2 1/2 (.25 ounce) packagesactive dry yeast
1 1/2 teaspoons salt
2 cups warm water (110 degrees F/45 degrees C.

1 tablespoon cornmeal or you can use white flour
1 egg white
1 tablespoon water

1.   In a large bowl, combine 2 cups flour, yeast and salt. Stir in 2 cups warm water, and mix until well blended. Using a wooden spoon, stir in as much of the remaining flour as you can.
2.   On a lightly floured surface, knead in enough flour to make a stiff dough that is smooth and elastic. Knead for about 8 to 10 minutes total. Shape into a ball. Place dough in a greased bowl, and turn once. Cover, and let rise in a warm place until doubled.
3.   Punch dough down, and divide in half. Turn out onto a lightly floured surface. Cover, and let rest for 10 minutes. Roll each half into large rectangle. Roll up, starting from a long ide. Moisten edge with water and seal. Taper ends.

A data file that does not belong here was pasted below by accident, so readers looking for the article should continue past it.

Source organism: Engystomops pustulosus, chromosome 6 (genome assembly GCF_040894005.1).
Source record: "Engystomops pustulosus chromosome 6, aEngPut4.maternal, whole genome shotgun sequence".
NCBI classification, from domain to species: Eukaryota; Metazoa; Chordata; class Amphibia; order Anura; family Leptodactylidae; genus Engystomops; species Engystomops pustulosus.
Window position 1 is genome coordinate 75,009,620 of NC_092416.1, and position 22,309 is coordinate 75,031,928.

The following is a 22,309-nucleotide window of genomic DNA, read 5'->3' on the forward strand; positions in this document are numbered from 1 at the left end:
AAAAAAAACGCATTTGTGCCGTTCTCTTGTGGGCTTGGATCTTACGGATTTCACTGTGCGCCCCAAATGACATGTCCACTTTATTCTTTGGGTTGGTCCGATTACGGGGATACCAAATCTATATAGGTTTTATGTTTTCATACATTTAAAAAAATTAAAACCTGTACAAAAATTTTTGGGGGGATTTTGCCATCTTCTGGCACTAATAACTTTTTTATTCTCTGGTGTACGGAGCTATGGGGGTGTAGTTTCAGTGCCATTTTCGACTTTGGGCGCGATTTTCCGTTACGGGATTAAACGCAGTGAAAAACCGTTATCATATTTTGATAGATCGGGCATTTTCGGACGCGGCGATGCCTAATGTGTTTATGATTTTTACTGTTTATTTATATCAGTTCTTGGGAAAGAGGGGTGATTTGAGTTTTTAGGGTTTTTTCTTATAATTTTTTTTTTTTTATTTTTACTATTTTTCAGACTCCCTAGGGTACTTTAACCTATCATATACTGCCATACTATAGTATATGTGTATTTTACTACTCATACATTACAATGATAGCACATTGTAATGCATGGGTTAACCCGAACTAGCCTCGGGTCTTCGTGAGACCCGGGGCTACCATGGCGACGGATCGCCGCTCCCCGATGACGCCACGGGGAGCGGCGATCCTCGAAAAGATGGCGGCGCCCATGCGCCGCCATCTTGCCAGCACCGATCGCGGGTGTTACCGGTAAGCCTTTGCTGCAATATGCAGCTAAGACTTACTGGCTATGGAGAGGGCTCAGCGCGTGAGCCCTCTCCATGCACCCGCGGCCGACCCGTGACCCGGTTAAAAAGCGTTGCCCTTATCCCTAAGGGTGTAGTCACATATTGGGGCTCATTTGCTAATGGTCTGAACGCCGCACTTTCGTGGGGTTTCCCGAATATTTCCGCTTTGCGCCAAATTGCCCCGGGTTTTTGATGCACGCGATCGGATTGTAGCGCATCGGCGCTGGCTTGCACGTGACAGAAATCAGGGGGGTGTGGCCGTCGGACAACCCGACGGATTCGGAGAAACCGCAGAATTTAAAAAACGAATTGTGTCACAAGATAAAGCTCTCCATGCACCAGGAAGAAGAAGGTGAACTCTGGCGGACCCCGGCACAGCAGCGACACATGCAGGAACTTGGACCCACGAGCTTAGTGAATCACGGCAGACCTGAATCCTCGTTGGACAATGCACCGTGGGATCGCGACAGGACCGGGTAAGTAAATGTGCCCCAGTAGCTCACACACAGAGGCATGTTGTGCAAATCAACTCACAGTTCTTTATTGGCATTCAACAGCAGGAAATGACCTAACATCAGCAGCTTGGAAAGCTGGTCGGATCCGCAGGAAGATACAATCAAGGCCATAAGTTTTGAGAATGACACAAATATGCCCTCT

4.   Grease a large baking sheet. Sprinkle with cornmeal or plain flour . Place loaves, seam side down, on the prepared baking sheet. Lightly beat the egg white with 1 tablespoon of water, and brush on. Cover with a damp cloth. Let rise until nearly doubled, 35 to 40 minutes.
5.   With a very sharp knife, make 3 or 4 diagonal cuts about 1/4 inch deep across top of each loaf. Bake in a preheated 375 degrees F (190 degrees C) oven or on the 2/3rds BBQ with a heat deflector and place the baking sheet on a cake rack to get indirect heat for 20 minutes. Brush again with egg white mixture. Bake for an additional 15 to 20 minutes, or until bread tests done. If necessary, cover loosely with foil to prevent over browning. Remove from baking sheet, and cool on a wire rack.